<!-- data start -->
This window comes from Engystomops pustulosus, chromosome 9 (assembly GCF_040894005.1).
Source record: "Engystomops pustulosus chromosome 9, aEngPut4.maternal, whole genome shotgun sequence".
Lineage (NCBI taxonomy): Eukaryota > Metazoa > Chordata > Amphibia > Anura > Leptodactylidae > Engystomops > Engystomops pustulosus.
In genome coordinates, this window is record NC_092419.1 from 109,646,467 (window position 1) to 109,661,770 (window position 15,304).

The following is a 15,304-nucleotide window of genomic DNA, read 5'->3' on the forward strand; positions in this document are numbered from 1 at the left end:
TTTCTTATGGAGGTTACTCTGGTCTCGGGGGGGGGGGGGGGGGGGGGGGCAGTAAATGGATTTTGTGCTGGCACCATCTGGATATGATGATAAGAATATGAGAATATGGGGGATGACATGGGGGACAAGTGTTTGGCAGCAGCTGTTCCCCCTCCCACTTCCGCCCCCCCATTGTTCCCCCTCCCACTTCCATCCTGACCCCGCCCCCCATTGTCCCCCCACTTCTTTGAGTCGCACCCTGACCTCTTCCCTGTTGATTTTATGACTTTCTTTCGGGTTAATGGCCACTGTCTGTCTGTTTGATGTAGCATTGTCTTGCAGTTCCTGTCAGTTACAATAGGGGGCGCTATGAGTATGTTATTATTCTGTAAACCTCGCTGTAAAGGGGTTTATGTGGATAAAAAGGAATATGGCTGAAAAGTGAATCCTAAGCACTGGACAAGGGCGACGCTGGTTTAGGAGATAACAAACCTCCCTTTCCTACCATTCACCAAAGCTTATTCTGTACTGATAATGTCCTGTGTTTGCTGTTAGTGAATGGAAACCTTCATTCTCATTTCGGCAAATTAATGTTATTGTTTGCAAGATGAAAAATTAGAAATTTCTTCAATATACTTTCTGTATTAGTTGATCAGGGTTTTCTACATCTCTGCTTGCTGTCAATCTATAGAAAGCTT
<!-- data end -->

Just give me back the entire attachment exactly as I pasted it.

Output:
This window comes from Engystomops pustulosus, chromosome 9 (assembly GCF_040894005.1).
Source record: "Engystomops pustulosus chromosome 9, aEngPut4.maternal, whole genome shotgun sequence".
Lineage (NCBI taxonomy): Eukaryota > Metazoa > Chordata > Amphibia > Anura > Leptodactylidae > Engystomops > Engystomops pustulosus.
In genome coordinates, this window is record NC_092419.1 from 109,646,467 (window position 1) to 109,661,770 (window position 15,304).

The following is a 15,304-nucleotide window of genomic DNA, read 5'->3' on the forward strand; positions in this document are numbered from 1 at the left end:
TTTCTTATGGAGGTTACTCTGGTCTCGGGGGGGGGGGGGGGGGGGGGGGCAGTAAATGGATTTTGTGCTGGCACCATCTGGATATGATGATAAGAATATGAGAATATGGGGGATGACATGGGGGACAAGTGTTTGGCAGCAGCTGTTCCCCCTCCCACTTCCGCCCCCCCATTGTTCCCCCTCCCACTTCCATCCTGACCCCGCCCCCCATTGTCCCCCCACTTCTTTGAGTCGCACCCTGACCTCTTCCCTGTTGATTTTATGACTTTCTTTCGGGTTAATGGCCACTGTCTGTCTGTTTGATGTAGCATTGTCTTGCAGTTCCTGTCAGTTACAATAGGGGGCGCTATGAGTATGTTATTATTCTGTAAACCTCGCTGTAAAGGGGTTTATGTGGATAAAAAGGAATATGGCTGAAAAGTGAATCCTAAGCACTGGACAAGGGCGACGCTGGTTTAGGAGATAACAAACCTCCCTTTCCTACCATTCACCAAAGCTTATTCTGTACTGATAATGTCCTGTGTTTGCTGTTAGTGAATGGAAACCTTCATTCTCATTTCGGCAAATTAATGTTATTGTTTGCAAGATGAAAAATTAGAAATTTCTTCAATATACTTTCTGTATTAGTTGATCAGGGTTTTCTACATCTCTGCTTGCTGTCAATCTATAGAAAGCTT